Question 1: Do you have any comments on the proposed aims for the National Curriculum as a whole as set out in the framework document?
A curriculum that seeks to call itself world-class should begin with aims. The first and most important question a curriculum review should begin with is ‘What are we trying to achieve?’
There has been no public debate about the overall purpose of the curriculum. Why not?
Unless there is clarity, and some democratic consensus, about what a curriculum is seeking to achieve it is impossible to properly consider how a curriculum should be organised. The way learning is designed (its form) should reflect what it is trying to achieve (its function).
The Geographical Association wrote wonderfully about this in a former review when they said “Let us finish with the traditional school curriculum in which subjects are served up as ends in themselves. Let us dig deeper and use subjects as the vast and inspiring resources they are for serving the educational goals we value.”
In previous reviews undertaken by educational experts there has been such a debate. For example, you might examine the ‘Futures Challenge’ undertaken by the former QCA as part of the preparation for the last Secondary review. (Now quietly hidden away in the National Archive see http://tinyurl.com/bt4pxs6 ). You might also look at the work on aims undertaken by the Cambridge Primary Review or by the Rose Review.
In these reviews there was widespread public debate. For example a whole series of booklets produced by QCA captured the views of employers, parents, teachers, pupils and subject associations. One booklet, titled ‘1000 Words to Shape the Future’ received contributions from more than 56 different organisations including submissions from organisations as diverse as the Institute of Directors, Youth Justice Board, Amnesty International and the Girls’ School Association.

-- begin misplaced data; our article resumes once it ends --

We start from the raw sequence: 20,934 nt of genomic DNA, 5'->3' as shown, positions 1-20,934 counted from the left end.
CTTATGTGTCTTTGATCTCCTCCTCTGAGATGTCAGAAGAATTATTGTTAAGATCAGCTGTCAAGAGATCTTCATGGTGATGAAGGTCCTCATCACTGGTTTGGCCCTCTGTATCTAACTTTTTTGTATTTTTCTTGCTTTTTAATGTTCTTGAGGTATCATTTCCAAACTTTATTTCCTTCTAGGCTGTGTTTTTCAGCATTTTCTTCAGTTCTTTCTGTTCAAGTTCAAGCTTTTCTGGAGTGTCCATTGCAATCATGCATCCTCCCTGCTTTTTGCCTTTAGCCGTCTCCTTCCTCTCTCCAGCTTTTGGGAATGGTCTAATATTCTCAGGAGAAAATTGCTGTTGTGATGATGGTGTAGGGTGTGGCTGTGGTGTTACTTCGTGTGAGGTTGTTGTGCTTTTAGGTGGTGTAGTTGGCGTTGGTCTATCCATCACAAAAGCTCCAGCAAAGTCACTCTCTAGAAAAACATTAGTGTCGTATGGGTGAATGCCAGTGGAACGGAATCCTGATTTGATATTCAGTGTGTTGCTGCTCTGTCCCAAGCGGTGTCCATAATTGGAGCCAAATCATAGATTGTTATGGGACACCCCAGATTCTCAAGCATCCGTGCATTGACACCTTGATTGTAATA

The current review has enjoyed no such public debate and does not seem to have looked to nurture any sort of democratic consensus. In fact, questions are still being asked about the authorship of a number of the programmes of study.
This current review asks us to learn lessons from high performing jurisdictions. Take a look at the aims and vision from countries, such as Singapore, Finland and New Zealand. It is possible to see how the organisation of subject content and guidance on learning reflect the wider aims.
In addition to setting out essential subject knowledge these curricula indicate how, in order to achieve the aims, children are also entitled to learning that nurtures skills and positive attitudes. They also indicate that this is sometimes achieved, dare we say it, through interdisciplinary and thematic work as well as subject specialist teaching.
If you have time take a look at:
Finland: Integration and cross-curricular themes at http://www.oph.fi/download/47675_POPS_net_new_2.pdf
Or Singapore’s Desired Outcomes for Education at http://www.moe.gov.sg/education/desired-outcomes/
You may notice that the Singapore outcomes are remarkably similar to the aims proposed by Sir Jim Rose. Ah! but that was a curriculum framework (as opposed to a detailed syllabus) that was built on the evidence from a national debate, widespread participation and was developed by and with teachers… and, of course, took place under a different political party.
I hope you will all participate in the National Consultation that closes on April 16th 2013.